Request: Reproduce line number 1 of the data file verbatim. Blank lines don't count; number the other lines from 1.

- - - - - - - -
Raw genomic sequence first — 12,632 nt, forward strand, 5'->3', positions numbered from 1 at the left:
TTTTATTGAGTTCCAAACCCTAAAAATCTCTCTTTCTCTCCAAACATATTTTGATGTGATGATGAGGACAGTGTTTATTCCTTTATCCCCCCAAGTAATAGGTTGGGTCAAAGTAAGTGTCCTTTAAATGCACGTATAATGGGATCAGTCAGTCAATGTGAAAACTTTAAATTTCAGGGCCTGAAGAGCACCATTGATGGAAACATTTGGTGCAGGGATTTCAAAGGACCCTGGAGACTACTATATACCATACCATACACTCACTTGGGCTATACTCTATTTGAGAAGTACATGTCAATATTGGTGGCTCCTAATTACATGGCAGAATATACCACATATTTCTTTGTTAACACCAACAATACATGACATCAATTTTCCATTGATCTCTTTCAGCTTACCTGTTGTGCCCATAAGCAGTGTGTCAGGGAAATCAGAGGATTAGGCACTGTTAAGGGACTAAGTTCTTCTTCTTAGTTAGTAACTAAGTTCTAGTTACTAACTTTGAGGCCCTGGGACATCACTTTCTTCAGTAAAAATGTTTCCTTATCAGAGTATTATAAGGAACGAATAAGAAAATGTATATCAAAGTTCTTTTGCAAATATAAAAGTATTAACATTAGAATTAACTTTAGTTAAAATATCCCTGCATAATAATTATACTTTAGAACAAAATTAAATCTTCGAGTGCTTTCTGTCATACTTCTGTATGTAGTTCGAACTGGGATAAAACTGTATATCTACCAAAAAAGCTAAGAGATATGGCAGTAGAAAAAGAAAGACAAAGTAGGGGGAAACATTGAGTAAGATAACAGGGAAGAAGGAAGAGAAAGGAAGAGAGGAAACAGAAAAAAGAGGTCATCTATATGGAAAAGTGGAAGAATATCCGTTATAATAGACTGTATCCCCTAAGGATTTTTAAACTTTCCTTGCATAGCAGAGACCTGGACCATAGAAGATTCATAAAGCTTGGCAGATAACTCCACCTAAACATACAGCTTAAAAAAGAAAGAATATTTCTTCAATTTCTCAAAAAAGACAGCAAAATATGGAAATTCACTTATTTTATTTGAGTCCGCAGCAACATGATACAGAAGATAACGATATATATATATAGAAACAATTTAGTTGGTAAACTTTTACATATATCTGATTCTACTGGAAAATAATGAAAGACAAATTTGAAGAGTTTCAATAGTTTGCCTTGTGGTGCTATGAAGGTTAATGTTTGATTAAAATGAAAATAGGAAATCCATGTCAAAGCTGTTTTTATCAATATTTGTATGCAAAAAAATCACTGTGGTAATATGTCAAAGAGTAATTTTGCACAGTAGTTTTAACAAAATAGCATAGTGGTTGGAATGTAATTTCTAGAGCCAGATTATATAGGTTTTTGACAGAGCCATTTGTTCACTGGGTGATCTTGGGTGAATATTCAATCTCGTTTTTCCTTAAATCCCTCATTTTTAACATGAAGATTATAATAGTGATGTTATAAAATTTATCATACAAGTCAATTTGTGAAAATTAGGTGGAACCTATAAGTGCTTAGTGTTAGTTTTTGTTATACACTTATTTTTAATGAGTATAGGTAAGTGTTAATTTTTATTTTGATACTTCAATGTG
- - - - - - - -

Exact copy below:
Raw genomic sequence first — 12,632 nt, forward strand, 5'->3', positions numbered from 1 at the left: